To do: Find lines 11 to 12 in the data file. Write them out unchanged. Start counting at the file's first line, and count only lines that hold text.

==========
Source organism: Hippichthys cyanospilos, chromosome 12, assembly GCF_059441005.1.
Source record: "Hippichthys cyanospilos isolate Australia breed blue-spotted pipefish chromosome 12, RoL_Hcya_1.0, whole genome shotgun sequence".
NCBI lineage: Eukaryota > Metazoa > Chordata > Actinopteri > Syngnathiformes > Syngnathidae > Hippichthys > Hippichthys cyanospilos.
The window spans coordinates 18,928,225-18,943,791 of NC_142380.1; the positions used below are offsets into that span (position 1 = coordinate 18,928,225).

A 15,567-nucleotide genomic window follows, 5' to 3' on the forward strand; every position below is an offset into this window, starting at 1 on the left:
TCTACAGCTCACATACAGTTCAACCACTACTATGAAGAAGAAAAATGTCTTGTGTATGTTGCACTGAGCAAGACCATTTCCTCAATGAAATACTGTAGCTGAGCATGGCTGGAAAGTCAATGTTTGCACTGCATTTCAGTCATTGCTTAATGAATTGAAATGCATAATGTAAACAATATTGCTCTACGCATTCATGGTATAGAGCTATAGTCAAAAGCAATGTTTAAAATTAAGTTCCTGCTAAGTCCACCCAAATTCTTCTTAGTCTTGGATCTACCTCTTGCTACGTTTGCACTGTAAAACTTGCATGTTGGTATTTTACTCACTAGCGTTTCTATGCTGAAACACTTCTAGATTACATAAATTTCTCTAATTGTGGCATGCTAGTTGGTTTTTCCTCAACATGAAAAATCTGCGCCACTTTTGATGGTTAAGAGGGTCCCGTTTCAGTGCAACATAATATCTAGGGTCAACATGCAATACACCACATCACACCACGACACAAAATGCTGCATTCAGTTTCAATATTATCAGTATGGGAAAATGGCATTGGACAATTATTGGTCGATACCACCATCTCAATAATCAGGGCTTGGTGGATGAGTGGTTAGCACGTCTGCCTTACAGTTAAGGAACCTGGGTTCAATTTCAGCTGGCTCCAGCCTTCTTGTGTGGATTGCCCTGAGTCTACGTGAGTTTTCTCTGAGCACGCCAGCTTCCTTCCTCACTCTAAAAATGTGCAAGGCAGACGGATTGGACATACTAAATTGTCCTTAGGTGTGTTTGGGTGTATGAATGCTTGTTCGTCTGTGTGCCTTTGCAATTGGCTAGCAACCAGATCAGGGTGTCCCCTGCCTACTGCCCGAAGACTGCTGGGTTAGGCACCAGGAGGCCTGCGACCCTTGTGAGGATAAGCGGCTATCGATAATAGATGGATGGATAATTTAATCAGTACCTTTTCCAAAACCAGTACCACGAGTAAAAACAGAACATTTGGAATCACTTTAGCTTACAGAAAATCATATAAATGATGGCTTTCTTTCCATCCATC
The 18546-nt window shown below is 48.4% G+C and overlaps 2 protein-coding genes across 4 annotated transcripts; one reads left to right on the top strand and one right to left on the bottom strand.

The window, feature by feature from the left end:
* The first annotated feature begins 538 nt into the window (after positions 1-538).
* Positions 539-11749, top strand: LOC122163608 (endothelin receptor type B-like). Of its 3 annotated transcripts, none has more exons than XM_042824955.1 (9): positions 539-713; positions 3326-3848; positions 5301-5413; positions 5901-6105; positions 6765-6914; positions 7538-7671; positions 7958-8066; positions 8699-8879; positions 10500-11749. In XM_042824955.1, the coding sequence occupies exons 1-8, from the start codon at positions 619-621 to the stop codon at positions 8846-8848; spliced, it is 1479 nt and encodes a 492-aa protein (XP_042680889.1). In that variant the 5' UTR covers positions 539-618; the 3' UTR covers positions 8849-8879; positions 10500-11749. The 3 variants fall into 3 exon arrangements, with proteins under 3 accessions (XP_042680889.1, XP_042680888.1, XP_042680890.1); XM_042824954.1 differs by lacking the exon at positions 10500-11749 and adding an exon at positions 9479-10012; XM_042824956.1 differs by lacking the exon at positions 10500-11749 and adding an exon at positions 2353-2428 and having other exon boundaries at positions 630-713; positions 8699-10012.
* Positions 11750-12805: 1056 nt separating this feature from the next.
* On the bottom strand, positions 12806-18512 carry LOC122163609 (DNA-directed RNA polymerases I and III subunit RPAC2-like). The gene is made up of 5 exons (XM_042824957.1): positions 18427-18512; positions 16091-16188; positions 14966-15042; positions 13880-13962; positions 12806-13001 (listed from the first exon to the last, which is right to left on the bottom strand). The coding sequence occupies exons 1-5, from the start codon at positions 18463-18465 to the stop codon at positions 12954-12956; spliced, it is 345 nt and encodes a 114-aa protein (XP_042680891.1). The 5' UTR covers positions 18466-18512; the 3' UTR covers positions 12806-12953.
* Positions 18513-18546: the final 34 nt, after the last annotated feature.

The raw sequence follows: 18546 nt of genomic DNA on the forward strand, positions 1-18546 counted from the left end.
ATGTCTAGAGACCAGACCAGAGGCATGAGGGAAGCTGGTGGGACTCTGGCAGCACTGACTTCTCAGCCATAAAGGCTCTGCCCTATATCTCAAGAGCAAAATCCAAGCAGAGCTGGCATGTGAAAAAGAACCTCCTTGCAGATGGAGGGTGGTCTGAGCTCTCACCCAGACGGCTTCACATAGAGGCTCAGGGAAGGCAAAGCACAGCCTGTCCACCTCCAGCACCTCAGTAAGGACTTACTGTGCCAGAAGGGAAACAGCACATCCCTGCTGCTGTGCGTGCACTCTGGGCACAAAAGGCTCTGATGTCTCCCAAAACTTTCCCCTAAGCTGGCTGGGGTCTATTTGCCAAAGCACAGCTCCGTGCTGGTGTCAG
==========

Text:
* Positions 11750-12805: 1056 nt separating this feature from the next.
* On the bottom strand, positions 12806-18512 carry LOC122163609 (DNA-directed RNA polymerases I and III subunit RPAC2-like). The gene is made up of 5 exons (XM_042824957.1): positions 18427-18512; positions 16091-16188; positions 14966-15042; positions 13880-13962; positions 12806-13001 (listed from the first exon to the last, which is right to left on the bottom strand). The coding sequence occupies exons 1-5, from the start codon at positions 18463-18465 to the stop codon at positions 12954-12956; spliced, it is 345 nt and encodes a 114-aa protein (XP_042680891.1). The 5' UTR covers positions 18466-18512; the 3' UTR covers positions 12806-12953.